The solo exhibition presents the Swiss artist’s artistic practice, which focuses on making the invisible visible. She does not let herself be limited by the frame of a canvas but rather uses all her surroundings to bring her works to life. By introducing primary elements such as light and color predominantly by way of an immaterial reflection, the works take on a generative presence that extends into, and becomes part of, the environment in which they reside.
The exhibition is focused on two key elements and inspiring factors of Schori’s most recent work: The Tangram puzzle and the hexagon form.
While the Tangram is philosophical and stands for holistic approach to understanding the world, the Hexagon makes the invisible visible on a molecular level.
Schori’s fascination by the ancient Chinese puzzle, its conceptual complexity, the dichotomy between the simplicity of the shapes and their challenges of the puzzle, inspired her large scale work on display. Various puzzle pieces cover the floor and walls of the gallery. The audience is invited to play, yet without touching or moving anything. The single parts of the puzzle are made of stainless steel and treated with heat to create a play of colors and shapes on the surface. Working with heat on metal is a new and fascinating process for Schori, using the wide range of colors that the medium adapts to under different conditions.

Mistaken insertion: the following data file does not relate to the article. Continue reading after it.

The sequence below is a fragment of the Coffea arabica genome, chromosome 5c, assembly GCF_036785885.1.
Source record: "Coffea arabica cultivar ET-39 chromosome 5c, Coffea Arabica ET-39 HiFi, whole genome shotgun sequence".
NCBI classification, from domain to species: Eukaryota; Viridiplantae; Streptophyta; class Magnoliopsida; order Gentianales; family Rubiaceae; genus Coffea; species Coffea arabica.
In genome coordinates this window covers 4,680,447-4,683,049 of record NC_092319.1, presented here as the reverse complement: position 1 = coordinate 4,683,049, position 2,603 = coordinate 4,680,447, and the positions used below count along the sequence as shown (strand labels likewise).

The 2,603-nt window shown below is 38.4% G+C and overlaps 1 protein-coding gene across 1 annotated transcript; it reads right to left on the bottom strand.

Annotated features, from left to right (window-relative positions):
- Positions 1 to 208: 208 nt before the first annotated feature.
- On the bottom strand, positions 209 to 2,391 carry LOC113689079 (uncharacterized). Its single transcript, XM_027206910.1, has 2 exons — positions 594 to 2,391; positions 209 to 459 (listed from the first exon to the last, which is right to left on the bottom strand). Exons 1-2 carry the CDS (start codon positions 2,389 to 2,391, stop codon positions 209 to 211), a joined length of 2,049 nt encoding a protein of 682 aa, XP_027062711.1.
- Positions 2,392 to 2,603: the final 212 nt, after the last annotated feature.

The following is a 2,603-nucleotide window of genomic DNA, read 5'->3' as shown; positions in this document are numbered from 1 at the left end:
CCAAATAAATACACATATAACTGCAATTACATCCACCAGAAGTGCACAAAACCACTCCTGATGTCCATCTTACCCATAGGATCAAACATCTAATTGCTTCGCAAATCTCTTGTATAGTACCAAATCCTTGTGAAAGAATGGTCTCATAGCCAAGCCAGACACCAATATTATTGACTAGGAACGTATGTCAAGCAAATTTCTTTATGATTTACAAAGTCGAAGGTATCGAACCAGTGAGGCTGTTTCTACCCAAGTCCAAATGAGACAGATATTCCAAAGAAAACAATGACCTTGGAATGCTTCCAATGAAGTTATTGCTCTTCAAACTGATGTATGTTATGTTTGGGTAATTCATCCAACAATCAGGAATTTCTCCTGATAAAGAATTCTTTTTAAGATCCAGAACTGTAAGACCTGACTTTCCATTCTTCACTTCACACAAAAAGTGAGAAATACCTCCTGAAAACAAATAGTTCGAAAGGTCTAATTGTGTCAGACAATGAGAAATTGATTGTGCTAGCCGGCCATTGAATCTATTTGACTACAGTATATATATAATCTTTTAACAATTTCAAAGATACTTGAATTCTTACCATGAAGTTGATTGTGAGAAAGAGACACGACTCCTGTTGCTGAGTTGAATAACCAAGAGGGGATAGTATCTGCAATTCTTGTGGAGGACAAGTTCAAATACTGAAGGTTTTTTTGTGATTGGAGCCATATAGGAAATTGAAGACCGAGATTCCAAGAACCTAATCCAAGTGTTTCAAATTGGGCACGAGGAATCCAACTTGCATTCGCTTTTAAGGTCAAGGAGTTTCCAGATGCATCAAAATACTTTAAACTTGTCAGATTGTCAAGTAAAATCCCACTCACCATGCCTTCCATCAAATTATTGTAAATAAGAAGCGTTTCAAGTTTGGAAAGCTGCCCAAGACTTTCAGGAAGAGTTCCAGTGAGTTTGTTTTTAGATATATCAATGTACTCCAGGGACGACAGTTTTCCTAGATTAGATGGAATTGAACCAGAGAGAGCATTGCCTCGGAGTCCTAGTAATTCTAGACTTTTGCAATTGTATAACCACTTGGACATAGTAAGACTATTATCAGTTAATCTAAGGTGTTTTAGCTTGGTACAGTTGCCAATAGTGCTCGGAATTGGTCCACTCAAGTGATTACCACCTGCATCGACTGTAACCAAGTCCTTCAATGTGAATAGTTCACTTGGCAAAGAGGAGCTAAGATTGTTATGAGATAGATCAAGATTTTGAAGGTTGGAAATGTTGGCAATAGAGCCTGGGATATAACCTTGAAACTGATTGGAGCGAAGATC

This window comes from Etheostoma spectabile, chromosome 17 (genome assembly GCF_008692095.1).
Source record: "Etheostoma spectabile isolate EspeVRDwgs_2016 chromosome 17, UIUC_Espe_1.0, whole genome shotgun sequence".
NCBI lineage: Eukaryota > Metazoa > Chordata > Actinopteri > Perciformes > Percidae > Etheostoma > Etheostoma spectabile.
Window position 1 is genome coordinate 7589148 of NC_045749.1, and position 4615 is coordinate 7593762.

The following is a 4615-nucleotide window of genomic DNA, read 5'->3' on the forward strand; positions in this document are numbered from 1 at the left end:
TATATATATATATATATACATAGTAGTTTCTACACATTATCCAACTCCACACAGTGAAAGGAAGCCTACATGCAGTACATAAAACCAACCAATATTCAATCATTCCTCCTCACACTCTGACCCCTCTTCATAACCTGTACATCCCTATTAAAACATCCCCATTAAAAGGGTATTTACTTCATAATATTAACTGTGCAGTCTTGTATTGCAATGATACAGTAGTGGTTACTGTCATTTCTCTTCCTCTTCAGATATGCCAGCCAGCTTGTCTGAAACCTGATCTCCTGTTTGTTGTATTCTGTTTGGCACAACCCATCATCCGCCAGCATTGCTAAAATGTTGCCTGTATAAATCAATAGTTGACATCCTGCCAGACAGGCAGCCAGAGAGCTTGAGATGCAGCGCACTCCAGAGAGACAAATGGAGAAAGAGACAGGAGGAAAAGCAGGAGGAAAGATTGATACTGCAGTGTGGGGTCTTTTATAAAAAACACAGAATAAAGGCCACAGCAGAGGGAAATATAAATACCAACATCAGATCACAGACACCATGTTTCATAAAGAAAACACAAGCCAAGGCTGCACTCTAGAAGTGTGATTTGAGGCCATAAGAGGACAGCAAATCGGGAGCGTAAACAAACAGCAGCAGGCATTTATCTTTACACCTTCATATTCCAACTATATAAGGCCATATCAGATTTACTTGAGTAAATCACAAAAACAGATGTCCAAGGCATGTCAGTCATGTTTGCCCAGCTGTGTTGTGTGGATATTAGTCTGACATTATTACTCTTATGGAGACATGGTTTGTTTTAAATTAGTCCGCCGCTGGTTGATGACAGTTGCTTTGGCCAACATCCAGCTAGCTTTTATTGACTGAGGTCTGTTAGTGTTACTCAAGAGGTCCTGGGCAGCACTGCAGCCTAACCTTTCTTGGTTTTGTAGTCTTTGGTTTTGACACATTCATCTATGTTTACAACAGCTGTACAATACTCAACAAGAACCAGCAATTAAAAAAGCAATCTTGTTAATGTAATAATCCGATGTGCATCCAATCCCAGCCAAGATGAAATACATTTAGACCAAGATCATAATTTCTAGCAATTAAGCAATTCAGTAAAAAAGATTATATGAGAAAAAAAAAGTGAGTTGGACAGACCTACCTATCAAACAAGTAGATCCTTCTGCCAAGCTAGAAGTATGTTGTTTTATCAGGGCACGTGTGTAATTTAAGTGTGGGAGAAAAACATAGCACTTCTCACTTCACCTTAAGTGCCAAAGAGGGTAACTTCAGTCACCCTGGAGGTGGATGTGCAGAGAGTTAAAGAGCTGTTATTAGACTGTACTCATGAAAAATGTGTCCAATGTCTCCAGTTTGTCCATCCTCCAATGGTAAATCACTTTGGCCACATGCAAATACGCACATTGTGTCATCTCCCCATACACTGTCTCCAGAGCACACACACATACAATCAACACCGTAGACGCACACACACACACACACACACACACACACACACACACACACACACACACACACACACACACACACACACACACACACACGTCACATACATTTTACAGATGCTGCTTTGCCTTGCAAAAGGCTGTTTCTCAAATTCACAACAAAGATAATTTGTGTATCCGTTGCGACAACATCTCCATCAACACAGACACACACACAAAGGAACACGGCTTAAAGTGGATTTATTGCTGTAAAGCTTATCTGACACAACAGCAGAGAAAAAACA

Next to the puzzle, colorful, with heat manipulated sculptural structures resembling delicate, yet powerful, drawings are being presented. These result from her work focused on the tiniest of all formations: Molecules and atoms. These are held together by chemical bonds in the form of hexagons, invisible for the naked eye. Each and every substance is defined by a specific combination of whole or broken hexagons. Schori breaks those combinations apart and reassembles them.
- Angelika Schori, Six to Seven (geometric colors), 2017. Courtesy of balzer projects